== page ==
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July 10, 2020

Subway-Style Maps of Roads of the Roman Empire




Created by Sasha Trubetskoy.

July 10, 2020 at 04:01 PM | Permalink | Comments (1)

"The Beginning of Infinity" — David Deutsch


A magnificent and inspiring book, which I cannot in good conscience recommend to you.


Because it's exceedingly difficult, so much so that only after two false starts was I able to buckle down and make my way through Deutsch's formidable verbal pyrotechnics.

Yet it was worth the effort.

Without further ado, excerpts.

There is nothing more deceptive than an obvious fact.

And yet, gold can be created only by stars and by intelligent beings. If you find a nugget of gold anywhere in the universe, you can be sure that in its history was either a supernova or an intelligent being with an explanation. And if you find an explanation anywhere in the universe, you know that there must have been an intelligent being. A supernova alone would not suffice.

But — so what? Gold is important to us, but in the cosmic scheme of things it has little significance. Explanations are important to us: we need them to survive. But is there anything significant, in the cosmic scheme of things, about explanation, that apparently puny physical process that happens inside brains?

Some people become depressed at the scale of the universe, because it makes them feel insignificant. Other people are relieved to feel insignificant, which is even worse. But, in any case, those are mistakes. Feeling insignificant because the universe is large has exactly the same logic as feeling inadequate for not being a cow. Or a herd of cows. The universe is not there to overwhelm us; it is our home, and our resource. The bigger the better.

Good [genetic] adaptations, like good explanations, are distinguished by being hard to vary while still fulfilling their functions.

Without error-correction all information processing, and hence all knowledge-creation, is necessarily bounded. Error-correction is the beginning of infinity.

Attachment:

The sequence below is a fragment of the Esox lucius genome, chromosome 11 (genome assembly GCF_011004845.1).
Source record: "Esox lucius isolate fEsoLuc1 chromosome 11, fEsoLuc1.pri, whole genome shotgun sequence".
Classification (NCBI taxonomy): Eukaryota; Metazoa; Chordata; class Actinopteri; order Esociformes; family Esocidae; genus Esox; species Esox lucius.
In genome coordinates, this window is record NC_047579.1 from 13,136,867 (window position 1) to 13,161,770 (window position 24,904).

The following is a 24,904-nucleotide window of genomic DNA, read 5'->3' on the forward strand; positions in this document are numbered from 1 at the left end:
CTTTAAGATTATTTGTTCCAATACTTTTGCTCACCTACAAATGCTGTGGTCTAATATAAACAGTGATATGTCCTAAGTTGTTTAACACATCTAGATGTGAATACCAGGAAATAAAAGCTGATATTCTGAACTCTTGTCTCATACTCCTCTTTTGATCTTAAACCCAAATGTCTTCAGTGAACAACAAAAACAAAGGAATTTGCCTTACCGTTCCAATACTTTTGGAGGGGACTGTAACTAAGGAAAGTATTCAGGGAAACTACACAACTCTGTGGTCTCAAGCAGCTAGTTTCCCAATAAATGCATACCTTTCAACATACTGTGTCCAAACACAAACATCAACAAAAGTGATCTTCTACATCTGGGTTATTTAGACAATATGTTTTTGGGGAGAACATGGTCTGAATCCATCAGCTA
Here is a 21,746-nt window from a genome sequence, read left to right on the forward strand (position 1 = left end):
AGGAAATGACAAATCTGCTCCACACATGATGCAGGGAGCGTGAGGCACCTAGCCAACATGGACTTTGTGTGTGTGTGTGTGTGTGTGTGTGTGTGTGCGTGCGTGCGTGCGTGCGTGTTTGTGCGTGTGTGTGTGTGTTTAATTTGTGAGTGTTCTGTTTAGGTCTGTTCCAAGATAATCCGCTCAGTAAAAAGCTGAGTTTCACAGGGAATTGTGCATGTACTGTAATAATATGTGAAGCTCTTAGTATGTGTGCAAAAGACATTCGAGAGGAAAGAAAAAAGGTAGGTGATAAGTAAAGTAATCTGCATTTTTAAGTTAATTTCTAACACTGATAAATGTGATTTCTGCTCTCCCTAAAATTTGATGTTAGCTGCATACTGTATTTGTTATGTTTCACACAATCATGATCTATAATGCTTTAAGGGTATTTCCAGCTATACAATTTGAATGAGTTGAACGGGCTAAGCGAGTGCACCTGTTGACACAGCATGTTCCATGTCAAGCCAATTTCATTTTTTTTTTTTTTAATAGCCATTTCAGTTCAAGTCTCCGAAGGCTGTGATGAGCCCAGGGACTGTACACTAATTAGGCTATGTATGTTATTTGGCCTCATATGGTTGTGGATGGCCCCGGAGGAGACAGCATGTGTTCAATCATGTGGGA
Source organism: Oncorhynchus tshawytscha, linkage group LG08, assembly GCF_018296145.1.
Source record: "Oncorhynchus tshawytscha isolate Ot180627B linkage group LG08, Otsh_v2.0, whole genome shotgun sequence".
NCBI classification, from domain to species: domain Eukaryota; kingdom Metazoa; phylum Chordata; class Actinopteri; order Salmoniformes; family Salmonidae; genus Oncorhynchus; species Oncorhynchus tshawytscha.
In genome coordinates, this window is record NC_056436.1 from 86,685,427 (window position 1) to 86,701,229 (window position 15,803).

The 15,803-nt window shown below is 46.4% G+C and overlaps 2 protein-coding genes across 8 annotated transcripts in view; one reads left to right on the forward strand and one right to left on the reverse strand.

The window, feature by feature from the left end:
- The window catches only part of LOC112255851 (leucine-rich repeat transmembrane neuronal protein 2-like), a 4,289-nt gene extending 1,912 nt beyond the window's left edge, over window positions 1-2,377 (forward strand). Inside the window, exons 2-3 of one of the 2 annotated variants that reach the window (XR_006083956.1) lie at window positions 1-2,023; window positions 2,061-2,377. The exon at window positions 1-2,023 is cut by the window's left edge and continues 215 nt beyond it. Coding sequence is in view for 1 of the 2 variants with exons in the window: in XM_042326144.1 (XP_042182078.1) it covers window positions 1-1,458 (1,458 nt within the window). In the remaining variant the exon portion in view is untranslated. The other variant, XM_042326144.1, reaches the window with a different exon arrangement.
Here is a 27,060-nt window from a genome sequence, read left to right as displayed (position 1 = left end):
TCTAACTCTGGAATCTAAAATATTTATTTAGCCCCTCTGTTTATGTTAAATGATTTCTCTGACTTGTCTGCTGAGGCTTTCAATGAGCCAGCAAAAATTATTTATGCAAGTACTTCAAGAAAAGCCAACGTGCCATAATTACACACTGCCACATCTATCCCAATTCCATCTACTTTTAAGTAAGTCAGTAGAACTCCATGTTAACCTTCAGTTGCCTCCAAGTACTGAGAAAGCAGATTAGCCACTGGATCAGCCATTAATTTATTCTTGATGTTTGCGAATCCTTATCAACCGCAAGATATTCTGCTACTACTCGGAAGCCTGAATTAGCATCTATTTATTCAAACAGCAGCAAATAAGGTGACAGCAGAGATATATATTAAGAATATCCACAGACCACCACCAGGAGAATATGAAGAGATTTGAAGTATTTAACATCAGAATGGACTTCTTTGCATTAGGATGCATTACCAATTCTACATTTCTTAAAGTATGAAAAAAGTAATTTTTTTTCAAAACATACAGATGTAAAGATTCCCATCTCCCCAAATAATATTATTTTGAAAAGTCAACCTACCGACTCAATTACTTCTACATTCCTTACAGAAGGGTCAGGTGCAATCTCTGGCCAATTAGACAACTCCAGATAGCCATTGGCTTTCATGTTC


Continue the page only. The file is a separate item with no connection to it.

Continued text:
Because error-correction is essential in processes of potentially unlimited length, the jump to universality only ever happens in digital systems.

Information that cannot be reliably retrieved is not really being stored.

Unfortunately it is very rare for practical solutions to fundamental problems to be discovered without any explanation of why they work.

Becoming better at pretending to think is not the same as coming closer to be able to think.

The best explanation of ourselves in real science is that we are embedded in multiversal objects. Whenever we observe anything — a scientific instrument or a galaxy or a human being — what we are actually seeing is a single-universe perspective on a larger object that extends some way into other universes. In some of those universes, the object looks exactly as it does to us, in others it looks different, or is absent altogether.

We are channels of information flow. So are histories, and so are all relatively autonomous objects within histories; but we sentient beings are extremely unusual channels, along which (sometimes) knowledge grows. This can have dramatic effects, not only within a history (where it can, for instance, have effects that do not diminish with distance), but also across the multiverse. Since the growth of knowledge is a process of error-correction, and since there are many more ways of being wrong than right, knowledge-creating entities rapidly become more alike in different histories than other entities.

To be a meme, an idea has to contain quite sophisticated knowledge of how to cause humans to do at least two independent things: assimilate the meme faithfully, and enact it. That some memes can replicate themselves with great fidelity for many generations is a token of how much knowledge they contain.